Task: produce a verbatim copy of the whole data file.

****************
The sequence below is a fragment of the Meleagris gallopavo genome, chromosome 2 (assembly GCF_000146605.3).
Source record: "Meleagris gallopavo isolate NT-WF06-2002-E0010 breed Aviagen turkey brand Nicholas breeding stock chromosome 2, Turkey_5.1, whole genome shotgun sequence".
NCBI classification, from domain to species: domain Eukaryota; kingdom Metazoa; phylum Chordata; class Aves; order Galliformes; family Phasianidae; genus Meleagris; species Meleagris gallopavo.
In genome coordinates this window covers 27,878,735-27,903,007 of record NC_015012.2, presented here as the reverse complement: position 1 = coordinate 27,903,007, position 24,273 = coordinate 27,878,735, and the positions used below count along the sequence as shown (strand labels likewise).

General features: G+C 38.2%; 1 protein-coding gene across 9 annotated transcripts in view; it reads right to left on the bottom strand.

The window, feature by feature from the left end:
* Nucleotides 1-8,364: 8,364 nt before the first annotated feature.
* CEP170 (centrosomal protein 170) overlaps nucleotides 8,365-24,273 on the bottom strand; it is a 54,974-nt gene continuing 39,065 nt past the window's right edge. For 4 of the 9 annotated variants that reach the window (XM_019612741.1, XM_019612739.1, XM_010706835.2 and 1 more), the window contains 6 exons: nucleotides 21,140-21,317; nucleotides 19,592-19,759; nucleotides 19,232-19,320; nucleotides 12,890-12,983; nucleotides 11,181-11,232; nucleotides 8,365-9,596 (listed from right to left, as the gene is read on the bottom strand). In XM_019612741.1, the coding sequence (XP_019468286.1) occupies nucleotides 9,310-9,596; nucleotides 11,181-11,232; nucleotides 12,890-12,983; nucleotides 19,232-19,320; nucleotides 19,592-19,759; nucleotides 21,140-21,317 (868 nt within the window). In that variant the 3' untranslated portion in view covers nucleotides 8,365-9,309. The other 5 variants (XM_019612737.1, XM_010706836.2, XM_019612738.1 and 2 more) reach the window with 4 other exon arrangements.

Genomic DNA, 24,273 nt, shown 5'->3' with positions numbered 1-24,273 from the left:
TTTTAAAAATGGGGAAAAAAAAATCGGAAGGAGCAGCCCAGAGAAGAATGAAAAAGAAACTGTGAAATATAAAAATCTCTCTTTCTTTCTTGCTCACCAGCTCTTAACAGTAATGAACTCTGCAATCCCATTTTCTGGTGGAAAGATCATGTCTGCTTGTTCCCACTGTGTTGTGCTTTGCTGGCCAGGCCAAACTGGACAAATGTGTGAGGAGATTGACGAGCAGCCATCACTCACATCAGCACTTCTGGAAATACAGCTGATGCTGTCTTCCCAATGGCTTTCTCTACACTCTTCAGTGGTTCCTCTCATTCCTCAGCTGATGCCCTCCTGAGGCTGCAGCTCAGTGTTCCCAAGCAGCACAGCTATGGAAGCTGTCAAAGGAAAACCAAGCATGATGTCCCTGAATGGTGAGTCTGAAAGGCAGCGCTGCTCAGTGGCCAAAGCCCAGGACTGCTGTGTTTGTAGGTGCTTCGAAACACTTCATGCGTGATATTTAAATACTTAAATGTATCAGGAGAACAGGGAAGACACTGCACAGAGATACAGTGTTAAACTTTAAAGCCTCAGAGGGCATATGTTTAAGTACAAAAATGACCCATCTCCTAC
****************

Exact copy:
The sequence below is a fragment of the Meleagris gallopavo genome, chromosome 2 (assembly GCF_000146605.3).
Source record: "Meleagris gallopavo isolate NT-WF06-2002-E0010 breed Aviagen turkey brand Nicholas breeding stock chromosome 2, Turkey_5.1, whole genome shotgun sequence".
NCBI classification, from domain to species: domain Eukaryota; kingdom Metazoa; phylum Chordata; class Aves; order Galliformes; family Phasianidae; genus Meleagris; species Meleagris gallopavo.
In genome coordinates this window covers 27,878,735-27,903,007 of record NC_015012.2, presented here as the reverse complement: position 1 = coordinate 27,903,007, position 24,273 = coordinate 27,878,735, and the positions used below count along the sequence as shown (strand labels likewise).

General features: G+C 38.2%; 1 protein-coding gene across 9 annotated transcripts in view; it reads right to left on the bottom strand.

The window, feature by feature from the left end:
* Nucleotides 1-8,364: 8,364 nt before the first annotated feature.
* CEP170 (centrosomal protein 170) overlaps nucleotides 8,365-24,273 on the bottom strand; it is a 54,974-nt gene continuing 39,065 nt past the window's right edge. For 4 of the 9 annotated variants that reach the window (XM_019612741.1, XM_019612739.1, XM_010706835.2 and 1 more), the window contains 6 exons: nucleotides 21,140-21,317; nucleotides 19,592-19,759; nucleotides 19,232-19,320; nucleotides 12,890-12,983; nucleotides 11,181-11,232; nucleotides 8,365-9,596 (listed from right to left, as the gene is read on the bottom strand). In XM_019612741.1, the coding sequence (XP_019468286.1) occupies nucleotides 9,310-9,596; nucleotides 11,181-11,232; nucleotides 12,890-12,983; nucleotides 19,232-19,320; nucleotides 19,592-19,759; nucleotides 21,140-21,317 (868 nt within the window). In that variant the 3' untranslated portion in view covers nucleotides 8,365-9,309. The other 5 variants (XM_019612737.1, XM_010706836.2, XM_019612738.1 and 2 more) reach the window with 4 other exon arrangements.

Genomic DNA, 24,273 nt, shown 5'->3' with positions numbered 1-24,273 from the left:
TTTTAAAAATGGGGAAAAAAAAATCGGAAGGAGCAGCCCAGAGAAGAATGAAAAAGAAACTGTGAAATATAAAAATCTCTCTTTCTTTCTTGCTCACCAGCTCTTAACAGTAATGAACTCTGCAATCCCATTTTCTGGTGGAAAGATCATGTCTGCTTGTTCCCACTGTGTTGTGCTTTGCTGGCCAGGCCAAACTGGACAAATGTGTGAGGAGATTGACGAGCAGCCATCACTCACATCAGCACTTCTGGAAATACAGCTGATGCTGTCTTCCCAATGGCTTTCTCTACACTCTTCAGTGGTTCCTCTCATTCCTCAGCTGATGCCCTCCTGAGGCTGCAGCTCAGTGTTCCCAAGCAGCACAGCTATGGAAGCTGTCAAAGGAAAACCAAGCATGATGTCCCTGAATGGTGAGTCTGAAAGGCAGCGCTGCTCAGTGGCCAAAGCCCAGGACTGCTGTGTTTGTAGGTGCTTCGAAACACTTCATGCGTGATATTTAAATACTTAAATGTATCAGGAGAACAGGGAAGACACTGCACAGAGATACAGTGTTAAACTTTAAAGCCTCAGAGGGCATATGTTTAAGTACAAAAATGACCCATCTCCTAC